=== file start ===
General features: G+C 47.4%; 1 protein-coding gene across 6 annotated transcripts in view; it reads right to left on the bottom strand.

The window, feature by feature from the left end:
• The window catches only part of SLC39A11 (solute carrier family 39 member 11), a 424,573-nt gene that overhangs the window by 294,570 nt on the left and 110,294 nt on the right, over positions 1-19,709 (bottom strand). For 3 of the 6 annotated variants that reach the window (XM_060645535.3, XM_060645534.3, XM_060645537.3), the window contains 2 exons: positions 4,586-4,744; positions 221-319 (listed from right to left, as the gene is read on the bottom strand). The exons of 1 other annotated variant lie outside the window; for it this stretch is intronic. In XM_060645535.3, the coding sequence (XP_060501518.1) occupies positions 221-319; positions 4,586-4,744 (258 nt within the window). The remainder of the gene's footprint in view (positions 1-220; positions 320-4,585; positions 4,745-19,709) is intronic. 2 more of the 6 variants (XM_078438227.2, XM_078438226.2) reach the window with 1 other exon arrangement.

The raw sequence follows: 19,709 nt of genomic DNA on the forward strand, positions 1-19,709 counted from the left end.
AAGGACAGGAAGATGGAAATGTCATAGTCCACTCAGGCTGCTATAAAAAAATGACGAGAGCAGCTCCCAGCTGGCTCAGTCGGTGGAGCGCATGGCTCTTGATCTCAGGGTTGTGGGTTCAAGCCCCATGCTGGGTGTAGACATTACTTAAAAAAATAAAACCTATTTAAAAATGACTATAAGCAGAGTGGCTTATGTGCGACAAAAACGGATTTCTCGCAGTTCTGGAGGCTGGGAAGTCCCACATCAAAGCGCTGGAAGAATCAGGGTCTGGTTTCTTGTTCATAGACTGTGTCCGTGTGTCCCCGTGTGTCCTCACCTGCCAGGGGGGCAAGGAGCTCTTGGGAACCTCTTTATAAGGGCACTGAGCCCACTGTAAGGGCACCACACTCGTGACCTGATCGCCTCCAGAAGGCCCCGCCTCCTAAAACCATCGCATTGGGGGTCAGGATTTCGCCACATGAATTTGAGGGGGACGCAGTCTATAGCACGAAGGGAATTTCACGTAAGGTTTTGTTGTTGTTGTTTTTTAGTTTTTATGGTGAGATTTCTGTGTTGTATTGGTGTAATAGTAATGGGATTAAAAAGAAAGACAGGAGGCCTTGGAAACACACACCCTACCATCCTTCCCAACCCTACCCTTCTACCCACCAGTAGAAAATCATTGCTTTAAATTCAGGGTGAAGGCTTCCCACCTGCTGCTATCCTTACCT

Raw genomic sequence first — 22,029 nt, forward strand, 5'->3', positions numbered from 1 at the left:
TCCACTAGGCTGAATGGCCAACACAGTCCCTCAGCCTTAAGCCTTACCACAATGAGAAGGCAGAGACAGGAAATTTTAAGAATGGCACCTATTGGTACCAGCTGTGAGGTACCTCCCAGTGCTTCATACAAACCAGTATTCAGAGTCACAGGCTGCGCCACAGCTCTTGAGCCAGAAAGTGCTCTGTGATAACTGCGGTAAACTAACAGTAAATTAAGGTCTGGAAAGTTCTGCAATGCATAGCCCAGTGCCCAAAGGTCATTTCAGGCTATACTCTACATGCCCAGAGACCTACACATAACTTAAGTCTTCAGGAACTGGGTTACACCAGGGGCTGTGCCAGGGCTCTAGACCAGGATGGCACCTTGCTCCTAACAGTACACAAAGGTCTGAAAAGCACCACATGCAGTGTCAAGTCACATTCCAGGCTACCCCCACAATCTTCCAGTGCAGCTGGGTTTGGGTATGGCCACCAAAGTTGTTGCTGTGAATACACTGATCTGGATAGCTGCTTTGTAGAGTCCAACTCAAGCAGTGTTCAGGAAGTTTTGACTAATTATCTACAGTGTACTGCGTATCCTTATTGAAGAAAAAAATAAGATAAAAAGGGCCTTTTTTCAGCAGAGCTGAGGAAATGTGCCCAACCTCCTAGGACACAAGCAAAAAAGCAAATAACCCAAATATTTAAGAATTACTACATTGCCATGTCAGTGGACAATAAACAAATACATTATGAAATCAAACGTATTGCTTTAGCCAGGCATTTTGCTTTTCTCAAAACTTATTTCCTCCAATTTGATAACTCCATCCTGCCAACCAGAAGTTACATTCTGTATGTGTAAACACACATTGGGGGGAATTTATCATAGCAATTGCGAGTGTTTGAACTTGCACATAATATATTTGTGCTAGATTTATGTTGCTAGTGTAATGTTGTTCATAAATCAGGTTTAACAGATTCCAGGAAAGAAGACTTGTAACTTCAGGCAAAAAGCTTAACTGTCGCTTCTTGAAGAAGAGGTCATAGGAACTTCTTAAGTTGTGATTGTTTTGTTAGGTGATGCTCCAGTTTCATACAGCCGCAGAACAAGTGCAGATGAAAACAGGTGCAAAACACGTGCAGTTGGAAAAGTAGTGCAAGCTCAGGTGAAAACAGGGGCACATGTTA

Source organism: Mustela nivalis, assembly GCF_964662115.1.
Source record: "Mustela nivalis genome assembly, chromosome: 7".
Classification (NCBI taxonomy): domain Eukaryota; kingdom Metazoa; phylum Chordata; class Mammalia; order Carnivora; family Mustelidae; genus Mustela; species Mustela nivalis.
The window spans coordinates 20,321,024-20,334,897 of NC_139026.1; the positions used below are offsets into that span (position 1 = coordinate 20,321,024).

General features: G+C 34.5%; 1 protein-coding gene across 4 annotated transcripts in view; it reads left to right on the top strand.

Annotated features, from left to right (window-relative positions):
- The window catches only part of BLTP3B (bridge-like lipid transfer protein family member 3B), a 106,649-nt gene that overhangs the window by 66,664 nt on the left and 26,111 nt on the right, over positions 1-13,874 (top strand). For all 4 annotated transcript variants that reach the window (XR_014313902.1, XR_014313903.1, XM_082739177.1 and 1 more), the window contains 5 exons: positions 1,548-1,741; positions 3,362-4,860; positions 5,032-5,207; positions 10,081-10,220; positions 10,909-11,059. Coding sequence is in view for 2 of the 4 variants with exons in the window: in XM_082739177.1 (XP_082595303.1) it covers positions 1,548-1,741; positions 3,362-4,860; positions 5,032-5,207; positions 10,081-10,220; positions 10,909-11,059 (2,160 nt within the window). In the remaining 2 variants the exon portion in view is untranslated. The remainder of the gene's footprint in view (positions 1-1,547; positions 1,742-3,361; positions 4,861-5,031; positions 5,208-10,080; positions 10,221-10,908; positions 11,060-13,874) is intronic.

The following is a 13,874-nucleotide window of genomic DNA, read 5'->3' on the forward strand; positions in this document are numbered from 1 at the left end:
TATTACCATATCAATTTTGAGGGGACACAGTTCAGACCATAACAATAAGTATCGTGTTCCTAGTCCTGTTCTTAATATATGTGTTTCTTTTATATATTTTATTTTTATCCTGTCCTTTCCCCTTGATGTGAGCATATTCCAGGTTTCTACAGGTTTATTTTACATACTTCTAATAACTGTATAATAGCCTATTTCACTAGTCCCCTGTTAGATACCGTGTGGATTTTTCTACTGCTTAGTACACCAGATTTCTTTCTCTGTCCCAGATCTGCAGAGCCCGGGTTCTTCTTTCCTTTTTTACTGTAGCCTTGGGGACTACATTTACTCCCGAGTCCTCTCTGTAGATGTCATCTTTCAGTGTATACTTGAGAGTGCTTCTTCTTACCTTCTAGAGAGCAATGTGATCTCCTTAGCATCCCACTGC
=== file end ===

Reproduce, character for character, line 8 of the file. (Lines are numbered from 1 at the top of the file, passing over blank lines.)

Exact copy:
Source organism: Mustela nivalis, assembly GCF_964662115.1.